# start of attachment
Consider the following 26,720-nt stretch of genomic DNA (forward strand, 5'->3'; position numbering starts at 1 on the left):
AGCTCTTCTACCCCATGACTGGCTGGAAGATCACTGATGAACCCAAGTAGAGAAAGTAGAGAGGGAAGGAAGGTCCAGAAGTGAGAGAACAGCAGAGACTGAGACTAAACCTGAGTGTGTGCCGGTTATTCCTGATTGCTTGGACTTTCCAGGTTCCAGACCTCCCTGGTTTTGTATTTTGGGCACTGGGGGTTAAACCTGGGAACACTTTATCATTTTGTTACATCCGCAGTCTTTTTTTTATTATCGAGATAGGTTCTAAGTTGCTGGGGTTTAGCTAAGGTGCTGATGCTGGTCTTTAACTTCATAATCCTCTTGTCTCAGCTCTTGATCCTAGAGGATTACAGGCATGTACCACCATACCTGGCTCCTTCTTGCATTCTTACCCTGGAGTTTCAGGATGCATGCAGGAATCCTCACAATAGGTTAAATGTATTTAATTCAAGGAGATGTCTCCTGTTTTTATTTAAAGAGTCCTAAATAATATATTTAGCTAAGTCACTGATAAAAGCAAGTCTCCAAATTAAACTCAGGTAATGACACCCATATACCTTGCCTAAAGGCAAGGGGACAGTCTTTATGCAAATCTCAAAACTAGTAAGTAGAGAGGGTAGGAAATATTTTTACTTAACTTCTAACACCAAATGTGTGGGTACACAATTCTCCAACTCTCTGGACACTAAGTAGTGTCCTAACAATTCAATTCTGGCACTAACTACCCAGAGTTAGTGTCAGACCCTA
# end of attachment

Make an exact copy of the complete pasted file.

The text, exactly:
Consider the following 26,720-nt stretch of genomic DNA (forward strand, 5'->3'; position numbering starts at 1 on the left):
AGCTCTTCTACCCCATGACTGGCTGGAAGATCACTGATGAACCCAAGTAGAGAAAGTAGAGAGGGAAGGAAGGTCCAGAAGTGAGAGAACAGCAGAGACTGAGACTAAACCTGAGTGTGTGCCGGTTATTCCTGATTGCTTGGACTTTCCAGGTTCCAGACCTCCCTGGTTTTGTATTTTGGGCACTGGGGGTTAAACCTGGGAACACTTTATCATTTTGTTACATCCGCAGTCTTTTTTTTATTATCGAGATAGGTTCTAAGTTGCTGGGGTTTAGCTAAGGTGCTGATGCTGGTCTTTAACTTCATAATCCTCTTGTCTCAGCTCTTGATCCTAGAGGATTACAGGCATGTACCACCATACCTGGCTCCTTCTTGCATTCTTACCCTGGAGTTTCAGGATGCATGCAGGAATCCTCACAATAGGTTAAATGTATTTAATTCAAGGAGATGTCTCCTGTTTTTATTTAAAGAGTCCTAAATAATATATTTAGCTAAGTCACTGATAAAAGCAAGTCTCCAAATTAAACTCAGGTAATGACACCCATATACCTTGCCTAAAGGCAAGGGGACAGTCTTTATGCAAATCTCAAAACTAGTAAGTAGAGAGGGTAGGAAATATTTTTACTTAACTTCTAACACCAAATGTGTGGGTACACAATTCTCCAACTCTCTGGACACTAAGTAGTGTCCTAACAATTCAATTCTGGCACTAACTACCCAGAGTTAGTGTCAGACCCTA